By Shari Prymak
2016 Land Rover Range Rover Evoque - I don't consider myself to be a big SUV fan, but I must admit, I do have certain soft spot for the Range Rover. In the SUV world, no name is arguably more folkloric. It was the first to blend rugged off-road capability with luxuriousness and comfort. That may not seem like a big deal in today's world where even Porsche and Bentley build SUVs, but back in 1970, that was unheard of. No SUV since has managed to top the Range Rover's ability to scale the rain forest one minute and own the country club scene the next.
It came as no surprise then when Land Rover decided to scale down the iconic nameplate into a more compact, attainable, yet no less capable and stylish version. It turned out to be a smart move. The Range Rover Evoque has been sales success for Land Rover, and it's not hard to see why.
First there's the styling, which, in my opinion, is nothing less than striking. Particularly in two-door form, the Evoque displays a certain level of style and elegance which is even unmatched by the full-blown Range Rover. There's no doubt that the Evoque would fit right at home parked in front of The Four Seasons with all the other exotic luxury. Wow factor? Check.
Step inside and you're treated to a wonderfully luxurious, and surprisingly spacious given the outward appearance, cabin. All of the expected high-end comforts, including a number of available wood veneers and contrasting leathers, are there, plus a few features not found in rivals. Start the car up and out from the center council raises a rotary knob which serves as the gear selector. Situated behind the knob are a number of buttons which control the terrain response system. This feature combines various drive modes with technologies such as DSC, ETC, HDC, HSA, and RSC. Essentially, enough acronyms to take the Evoque where other mid-sized luxury crossovers dare not tread.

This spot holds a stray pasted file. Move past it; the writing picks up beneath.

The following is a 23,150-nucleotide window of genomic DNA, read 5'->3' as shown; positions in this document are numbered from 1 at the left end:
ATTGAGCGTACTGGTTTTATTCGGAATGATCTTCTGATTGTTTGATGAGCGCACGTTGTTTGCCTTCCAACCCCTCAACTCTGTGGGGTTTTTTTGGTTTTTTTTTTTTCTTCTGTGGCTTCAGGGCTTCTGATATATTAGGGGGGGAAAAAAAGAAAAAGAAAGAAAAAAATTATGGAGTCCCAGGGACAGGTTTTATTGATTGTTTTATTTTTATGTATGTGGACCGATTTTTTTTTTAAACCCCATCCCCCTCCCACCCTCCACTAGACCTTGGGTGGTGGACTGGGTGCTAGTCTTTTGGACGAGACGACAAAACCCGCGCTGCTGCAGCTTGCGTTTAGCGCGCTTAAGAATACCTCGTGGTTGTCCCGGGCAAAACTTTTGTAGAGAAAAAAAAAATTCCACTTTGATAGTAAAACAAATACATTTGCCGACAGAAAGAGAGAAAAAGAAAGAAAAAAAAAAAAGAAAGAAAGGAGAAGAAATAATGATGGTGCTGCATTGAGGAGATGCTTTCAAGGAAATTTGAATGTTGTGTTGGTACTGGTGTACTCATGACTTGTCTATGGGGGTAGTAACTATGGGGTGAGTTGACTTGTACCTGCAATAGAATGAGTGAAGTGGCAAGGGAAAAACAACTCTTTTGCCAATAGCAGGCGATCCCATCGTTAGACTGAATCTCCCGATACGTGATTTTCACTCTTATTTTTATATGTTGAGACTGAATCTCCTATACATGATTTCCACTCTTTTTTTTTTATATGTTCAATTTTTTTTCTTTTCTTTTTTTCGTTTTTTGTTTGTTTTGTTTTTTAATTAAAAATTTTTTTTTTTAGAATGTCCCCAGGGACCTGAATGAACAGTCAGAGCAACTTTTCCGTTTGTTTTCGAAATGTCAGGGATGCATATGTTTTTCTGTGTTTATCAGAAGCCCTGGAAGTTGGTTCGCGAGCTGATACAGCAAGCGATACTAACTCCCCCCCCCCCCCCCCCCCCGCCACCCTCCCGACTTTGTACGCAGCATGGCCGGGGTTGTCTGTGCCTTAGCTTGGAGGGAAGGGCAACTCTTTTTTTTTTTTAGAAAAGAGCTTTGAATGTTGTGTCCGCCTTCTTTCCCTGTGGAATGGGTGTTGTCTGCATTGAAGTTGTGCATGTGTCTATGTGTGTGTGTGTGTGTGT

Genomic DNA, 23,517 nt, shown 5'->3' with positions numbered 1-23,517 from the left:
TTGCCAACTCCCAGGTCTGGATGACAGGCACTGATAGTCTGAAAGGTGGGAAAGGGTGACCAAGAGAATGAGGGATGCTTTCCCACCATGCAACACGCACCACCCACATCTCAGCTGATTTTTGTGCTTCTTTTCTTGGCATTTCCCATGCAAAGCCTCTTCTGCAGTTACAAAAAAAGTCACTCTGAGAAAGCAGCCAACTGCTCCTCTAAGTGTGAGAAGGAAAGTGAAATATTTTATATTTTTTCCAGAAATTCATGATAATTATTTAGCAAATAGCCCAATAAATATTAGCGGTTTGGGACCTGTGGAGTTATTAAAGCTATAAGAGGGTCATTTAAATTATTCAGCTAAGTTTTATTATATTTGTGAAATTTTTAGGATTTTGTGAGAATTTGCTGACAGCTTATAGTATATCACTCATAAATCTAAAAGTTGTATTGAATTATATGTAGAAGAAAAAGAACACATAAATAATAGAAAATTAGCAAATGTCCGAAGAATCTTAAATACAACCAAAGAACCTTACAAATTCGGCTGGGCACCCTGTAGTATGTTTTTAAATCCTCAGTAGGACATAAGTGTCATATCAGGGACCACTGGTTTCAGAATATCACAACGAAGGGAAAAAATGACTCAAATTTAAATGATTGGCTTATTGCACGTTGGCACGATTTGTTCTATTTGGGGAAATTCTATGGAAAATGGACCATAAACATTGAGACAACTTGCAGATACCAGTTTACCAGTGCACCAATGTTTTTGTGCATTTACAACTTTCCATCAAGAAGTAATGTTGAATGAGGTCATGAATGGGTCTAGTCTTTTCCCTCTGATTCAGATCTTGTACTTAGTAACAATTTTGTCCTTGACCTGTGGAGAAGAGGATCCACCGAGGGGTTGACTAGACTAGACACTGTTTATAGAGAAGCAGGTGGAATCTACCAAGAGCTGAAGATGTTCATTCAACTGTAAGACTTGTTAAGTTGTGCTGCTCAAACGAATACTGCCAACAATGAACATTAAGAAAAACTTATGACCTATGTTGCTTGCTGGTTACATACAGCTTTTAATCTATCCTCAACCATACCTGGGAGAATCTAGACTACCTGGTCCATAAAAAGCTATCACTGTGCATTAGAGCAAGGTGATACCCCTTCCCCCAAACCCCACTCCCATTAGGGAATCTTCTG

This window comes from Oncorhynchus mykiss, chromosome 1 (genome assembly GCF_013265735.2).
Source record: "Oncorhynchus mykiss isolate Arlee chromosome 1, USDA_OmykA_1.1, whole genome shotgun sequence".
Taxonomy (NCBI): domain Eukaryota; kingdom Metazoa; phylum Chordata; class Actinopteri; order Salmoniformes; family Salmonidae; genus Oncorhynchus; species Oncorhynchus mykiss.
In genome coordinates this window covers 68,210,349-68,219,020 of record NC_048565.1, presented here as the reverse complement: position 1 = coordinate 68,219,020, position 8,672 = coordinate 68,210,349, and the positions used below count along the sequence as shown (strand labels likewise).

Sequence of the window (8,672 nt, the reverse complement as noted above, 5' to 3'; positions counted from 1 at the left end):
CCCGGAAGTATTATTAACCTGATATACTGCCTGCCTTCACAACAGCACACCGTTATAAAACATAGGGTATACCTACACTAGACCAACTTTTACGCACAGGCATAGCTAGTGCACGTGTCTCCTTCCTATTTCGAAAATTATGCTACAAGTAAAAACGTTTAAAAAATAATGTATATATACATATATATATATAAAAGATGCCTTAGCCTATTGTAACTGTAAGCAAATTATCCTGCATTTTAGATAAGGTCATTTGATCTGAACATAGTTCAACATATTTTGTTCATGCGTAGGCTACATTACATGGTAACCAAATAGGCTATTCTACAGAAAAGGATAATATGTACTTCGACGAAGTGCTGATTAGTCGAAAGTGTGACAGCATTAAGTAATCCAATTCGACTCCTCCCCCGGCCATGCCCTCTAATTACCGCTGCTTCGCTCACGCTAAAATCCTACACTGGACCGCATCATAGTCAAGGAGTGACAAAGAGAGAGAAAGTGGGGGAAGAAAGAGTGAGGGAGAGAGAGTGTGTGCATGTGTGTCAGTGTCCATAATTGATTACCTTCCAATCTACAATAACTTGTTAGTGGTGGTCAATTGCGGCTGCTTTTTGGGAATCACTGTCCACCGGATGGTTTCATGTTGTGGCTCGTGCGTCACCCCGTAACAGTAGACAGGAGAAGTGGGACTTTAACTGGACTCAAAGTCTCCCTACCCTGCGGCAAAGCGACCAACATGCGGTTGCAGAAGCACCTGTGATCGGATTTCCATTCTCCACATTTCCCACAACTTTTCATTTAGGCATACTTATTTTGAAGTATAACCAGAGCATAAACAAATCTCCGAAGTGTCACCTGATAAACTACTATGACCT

The brilliance of the Evoque is not simply its style, luxury, or off-road ability, but its ability to combine these attributes into a package that's as user friendly as a Toyota RAV4. The Evoque is incredibly comfortable and easy to use as an everyday runabout. It can navigate city streets and parking lots with ease, and it can even do so with reasonable fuel consumption figures. Try managing that with the top-dog Range Rover.
True, the Evoque forgoes the V8 and V6 engines of other Range Rover models, but trust me, you won't miss it. The 2.0L, turbocharged 4-cylinder engine is plenty powerful. The Evoque is not only quick, but agile too. It has a certain lightness to its cornering behaviour that makes it feel nimble and athletic.
With prices starting from $49,990, and with around 65 grand landing you a sumptuously equipped model. It's pricier than its more practical Discovery Sport showroom cousin, but I still consider the Range Rover Evoque to be reasonably good value for an SUV with this level of prestige and curb appeal.
Downsides? The striking design takes its toll on rearward and sideward visibility. It's bad to point where a backup camera is an absolute necessity in order to reverse safely. And, as with all European-brand SUVs, the long-term ownership costs are something to think about, especially given the reliability history associated with previous Land Rover products. Even though the Evoque has proven to be more reliable than Range Rovers of the past, I would still purchase an extended warranty for the case of long-term ownership.
Overall, the Range Rover Evoque is a serious achievement for the Land Rover brand. Given the oodles of style on offer for the price, you'd probably expect the Evoque to be all show and no go. Nothing could be further from the truth. The Range Rover Evoque is a stylish runabout, a luxurious transporter, an athletic performer, and an off-road animal all wrapped in one. Rivals like the BMW X3 and Audi Q5 look like bland appliances by comparison. This is one SUV that has certainly earned its success.